United States-based exchanges saw the biggest outflows, in particular, with users withdrawing over $1.5 billion in BTC in the past week alone.
On Nov. 9, FTX halted withdrawals of all cryptocurrencies, including Bitcoin, raising suspicions that the exchange did not have adequate reserves to meet the demand.
That was further evident in a leaked FTX balance sheet that showed the exchange having zero Bitcoin against its $1.4 billion liabilities in BTC. In other words, FTX enabled fractional-reserve Bitcoin trading.
“This is, on the one hand, bad for you as you will only find out if they have been swimming naked once the exchange implodes, accompanied by you losing all your funds,” Jan Wüstenfeld, writes independent market analyst. He adds:
“On the other hand, this artificially increases the bitcoin supply in the short-run, suppressing the price and preventing actual price discovery […] Yes, I know these are not real bitcoin, but as long as the exchanges issuing fake paper, Bitcoin remains operational, the effect is there.”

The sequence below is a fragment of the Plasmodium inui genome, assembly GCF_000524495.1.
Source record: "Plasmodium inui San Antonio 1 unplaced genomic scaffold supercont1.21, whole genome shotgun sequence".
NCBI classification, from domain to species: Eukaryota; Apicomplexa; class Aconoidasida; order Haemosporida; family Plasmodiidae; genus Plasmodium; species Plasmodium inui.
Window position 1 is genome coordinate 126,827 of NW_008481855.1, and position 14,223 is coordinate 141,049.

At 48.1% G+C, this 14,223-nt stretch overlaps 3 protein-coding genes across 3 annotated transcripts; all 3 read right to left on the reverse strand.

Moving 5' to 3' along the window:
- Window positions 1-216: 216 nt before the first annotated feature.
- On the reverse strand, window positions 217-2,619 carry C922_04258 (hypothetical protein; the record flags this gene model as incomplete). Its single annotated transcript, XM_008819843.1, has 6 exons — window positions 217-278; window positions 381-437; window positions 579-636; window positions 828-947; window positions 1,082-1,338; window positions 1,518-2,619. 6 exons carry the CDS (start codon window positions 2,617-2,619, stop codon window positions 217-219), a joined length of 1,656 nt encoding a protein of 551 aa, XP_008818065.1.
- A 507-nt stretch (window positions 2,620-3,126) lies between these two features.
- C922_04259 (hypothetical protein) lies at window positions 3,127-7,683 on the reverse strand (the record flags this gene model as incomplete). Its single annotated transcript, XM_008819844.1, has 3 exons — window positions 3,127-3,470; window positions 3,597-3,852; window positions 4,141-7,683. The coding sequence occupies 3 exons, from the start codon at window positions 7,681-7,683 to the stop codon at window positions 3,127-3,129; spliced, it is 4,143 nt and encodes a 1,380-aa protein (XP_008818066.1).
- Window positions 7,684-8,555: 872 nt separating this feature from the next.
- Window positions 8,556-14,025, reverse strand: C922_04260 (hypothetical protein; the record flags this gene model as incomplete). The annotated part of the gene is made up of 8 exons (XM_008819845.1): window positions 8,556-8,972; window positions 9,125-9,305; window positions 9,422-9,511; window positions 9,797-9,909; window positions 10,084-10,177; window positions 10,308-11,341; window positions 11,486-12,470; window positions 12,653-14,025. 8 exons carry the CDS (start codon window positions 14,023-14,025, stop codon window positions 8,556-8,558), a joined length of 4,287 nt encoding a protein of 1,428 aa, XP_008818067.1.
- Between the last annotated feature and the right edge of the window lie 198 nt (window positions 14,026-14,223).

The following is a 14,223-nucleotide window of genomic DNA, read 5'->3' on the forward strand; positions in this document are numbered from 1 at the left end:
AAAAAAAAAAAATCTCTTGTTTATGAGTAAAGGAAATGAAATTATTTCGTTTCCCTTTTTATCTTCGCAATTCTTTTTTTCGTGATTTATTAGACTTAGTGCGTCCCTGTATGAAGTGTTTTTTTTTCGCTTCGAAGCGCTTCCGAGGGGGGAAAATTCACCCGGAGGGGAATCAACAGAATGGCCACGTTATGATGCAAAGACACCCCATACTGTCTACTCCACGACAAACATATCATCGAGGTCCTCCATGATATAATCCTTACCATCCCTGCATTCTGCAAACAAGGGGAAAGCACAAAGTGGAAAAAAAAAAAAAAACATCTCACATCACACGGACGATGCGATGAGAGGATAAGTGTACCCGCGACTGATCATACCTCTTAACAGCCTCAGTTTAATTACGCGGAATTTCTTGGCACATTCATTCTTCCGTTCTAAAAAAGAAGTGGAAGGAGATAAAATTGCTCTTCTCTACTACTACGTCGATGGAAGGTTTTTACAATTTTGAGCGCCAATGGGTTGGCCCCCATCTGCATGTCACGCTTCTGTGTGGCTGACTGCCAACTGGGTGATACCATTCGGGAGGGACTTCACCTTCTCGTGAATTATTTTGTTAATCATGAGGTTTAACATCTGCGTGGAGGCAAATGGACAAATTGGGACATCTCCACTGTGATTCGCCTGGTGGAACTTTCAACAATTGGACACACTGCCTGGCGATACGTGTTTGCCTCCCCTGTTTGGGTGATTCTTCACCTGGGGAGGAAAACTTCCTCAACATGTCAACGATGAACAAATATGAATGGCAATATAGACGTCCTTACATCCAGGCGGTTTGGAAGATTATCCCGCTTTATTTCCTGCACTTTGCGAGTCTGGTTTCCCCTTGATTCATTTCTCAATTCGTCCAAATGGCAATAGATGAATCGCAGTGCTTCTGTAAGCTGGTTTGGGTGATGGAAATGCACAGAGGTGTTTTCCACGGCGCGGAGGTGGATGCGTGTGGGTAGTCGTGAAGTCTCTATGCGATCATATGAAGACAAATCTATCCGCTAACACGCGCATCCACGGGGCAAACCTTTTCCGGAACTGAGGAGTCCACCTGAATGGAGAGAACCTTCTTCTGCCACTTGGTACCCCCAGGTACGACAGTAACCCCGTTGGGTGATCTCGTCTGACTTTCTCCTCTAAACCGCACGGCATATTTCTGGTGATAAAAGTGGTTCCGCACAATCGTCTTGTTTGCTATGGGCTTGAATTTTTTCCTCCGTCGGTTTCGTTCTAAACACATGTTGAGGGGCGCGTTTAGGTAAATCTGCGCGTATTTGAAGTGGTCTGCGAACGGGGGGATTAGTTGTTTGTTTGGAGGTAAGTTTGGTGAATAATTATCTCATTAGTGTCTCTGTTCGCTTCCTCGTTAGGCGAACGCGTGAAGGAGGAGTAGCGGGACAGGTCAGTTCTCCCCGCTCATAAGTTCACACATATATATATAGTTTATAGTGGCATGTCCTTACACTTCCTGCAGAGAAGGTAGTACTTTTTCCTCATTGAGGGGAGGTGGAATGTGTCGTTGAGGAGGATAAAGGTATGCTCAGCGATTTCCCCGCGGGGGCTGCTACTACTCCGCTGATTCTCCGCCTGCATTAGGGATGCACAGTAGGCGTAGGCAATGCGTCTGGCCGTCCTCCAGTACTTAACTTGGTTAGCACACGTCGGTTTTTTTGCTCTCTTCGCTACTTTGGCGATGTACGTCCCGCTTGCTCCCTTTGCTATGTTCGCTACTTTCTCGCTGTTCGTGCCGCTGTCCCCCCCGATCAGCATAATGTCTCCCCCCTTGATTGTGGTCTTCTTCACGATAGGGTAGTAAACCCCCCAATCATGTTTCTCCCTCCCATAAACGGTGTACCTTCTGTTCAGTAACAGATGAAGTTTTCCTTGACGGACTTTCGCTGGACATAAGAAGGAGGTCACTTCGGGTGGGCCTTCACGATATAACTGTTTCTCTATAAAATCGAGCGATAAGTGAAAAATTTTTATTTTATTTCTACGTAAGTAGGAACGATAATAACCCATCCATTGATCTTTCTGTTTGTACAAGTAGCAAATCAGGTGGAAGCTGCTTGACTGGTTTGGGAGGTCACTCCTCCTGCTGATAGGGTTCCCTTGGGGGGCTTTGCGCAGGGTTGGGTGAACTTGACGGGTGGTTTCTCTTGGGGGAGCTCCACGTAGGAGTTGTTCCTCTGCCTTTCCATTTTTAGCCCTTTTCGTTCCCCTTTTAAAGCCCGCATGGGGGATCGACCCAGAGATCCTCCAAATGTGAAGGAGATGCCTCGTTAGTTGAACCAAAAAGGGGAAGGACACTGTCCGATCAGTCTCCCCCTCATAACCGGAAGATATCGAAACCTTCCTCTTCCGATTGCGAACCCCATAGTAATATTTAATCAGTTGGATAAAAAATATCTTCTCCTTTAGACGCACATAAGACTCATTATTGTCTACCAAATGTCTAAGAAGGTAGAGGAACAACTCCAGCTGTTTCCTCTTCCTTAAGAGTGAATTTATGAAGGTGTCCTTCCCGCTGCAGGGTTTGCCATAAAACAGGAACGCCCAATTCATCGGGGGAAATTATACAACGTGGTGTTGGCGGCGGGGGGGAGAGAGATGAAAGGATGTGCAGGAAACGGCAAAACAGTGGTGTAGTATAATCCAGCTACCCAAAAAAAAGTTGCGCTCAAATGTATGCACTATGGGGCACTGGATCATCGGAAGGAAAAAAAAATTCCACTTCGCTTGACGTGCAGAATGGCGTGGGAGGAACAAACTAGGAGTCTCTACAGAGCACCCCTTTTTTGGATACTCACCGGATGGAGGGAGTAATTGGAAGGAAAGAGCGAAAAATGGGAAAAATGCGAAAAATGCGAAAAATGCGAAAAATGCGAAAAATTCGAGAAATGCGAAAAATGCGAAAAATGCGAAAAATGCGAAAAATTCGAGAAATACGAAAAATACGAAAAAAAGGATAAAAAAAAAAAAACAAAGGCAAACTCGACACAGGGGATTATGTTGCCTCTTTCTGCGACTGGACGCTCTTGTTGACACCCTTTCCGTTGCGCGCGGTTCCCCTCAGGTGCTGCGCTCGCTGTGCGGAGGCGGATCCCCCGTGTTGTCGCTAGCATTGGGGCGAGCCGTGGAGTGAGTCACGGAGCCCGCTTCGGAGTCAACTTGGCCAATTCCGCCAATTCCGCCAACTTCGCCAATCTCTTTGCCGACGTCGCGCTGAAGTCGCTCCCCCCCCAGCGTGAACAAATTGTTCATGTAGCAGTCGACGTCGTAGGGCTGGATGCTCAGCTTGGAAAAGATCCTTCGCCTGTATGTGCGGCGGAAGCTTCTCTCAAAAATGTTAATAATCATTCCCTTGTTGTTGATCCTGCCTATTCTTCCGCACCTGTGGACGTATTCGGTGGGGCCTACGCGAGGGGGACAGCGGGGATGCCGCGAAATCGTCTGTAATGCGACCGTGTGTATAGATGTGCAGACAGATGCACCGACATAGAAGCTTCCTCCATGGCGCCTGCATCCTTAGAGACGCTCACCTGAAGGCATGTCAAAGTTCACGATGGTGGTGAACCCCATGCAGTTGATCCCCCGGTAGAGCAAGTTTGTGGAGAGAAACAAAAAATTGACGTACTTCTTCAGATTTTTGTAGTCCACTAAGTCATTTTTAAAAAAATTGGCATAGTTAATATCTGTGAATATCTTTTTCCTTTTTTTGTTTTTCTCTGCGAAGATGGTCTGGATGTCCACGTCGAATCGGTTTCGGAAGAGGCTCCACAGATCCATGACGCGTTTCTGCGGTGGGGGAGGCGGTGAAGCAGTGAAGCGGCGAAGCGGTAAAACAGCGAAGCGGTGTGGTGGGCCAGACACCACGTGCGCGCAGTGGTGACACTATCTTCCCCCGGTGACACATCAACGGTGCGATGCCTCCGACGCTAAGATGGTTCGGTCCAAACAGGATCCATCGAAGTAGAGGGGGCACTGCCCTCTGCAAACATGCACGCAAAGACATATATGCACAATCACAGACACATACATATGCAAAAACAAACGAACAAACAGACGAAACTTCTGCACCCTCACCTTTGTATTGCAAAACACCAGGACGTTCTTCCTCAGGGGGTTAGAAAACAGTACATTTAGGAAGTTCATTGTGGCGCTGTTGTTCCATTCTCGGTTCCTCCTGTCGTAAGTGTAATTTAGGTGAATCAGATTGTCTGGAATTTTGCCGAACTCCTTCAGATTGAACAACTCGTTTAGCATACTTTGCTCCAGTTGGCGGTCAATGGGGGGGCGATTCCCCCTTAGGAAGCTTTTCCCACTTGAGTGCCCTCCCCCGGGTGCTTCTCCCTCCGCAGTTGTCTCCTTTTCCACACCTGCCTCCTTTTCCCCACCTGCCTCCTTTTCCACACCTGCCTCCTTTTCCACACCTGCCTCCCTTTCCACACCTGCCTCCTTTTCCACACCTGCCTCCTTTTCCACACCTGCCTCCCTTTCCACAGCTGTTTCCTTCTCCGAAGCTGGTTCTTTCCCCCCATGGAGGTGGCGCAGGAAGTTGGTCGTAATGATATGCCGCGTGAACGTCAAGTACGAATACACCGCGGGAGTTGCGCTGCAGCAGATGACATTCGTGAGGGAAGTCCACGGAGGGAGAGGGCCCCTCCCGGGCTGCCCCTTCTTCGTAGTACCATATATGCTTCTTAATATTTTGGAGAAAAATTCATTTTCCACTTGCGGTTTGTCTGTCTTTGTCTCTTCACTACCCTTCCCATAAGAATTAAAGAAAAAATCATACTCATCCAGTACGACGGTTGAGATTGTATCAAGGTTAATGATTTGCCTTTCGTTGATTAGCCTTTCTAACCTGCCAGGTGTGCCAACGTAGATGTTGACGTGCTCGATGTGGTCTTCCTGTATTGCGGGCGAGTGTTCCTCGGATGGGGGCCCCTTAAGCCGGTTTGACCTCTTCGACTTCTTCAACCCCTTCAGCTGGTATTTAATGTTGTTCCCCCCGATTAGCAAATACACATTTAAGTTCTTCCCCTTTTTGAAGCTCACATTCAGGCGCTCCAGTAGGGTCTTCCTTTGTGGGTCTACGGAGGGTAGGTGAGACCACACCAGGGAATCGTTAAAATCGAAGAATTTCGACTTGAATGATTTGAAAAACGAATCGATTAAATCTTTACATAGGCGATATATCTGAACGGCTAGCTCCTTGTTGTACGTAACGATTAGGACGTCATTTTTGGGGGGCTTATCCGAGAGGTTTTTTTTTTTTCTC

Thus, FTX’s little-to-negligible exposure to Bitcoin potentially reduces Its likelihood of selling any remaining funds to raise liquidity.
The incident is also likely to produce a new cohort of Bitcoin hodlers by forcing people to not keep their funds on risky exchanges and practice self-custody. While a decreasing amount of BTC on exchanges means fewer coins available to sell.
Sam Bankman-Fried was anti-Bitcoin
FTX founder Sam Bankman-Fried (SBF) was the Democrats’ second biggest donor after George Soros for the midterm elections, giving nearly $45 million to lobby for crypto regulations that would allegedly benefit his firm.
But speculations are large that SBF attempted to tarnish Bitcoin’s growth through the U.S. lawmakers, as well as news articles, where he downplayed Bitcoin as an efficient payment system.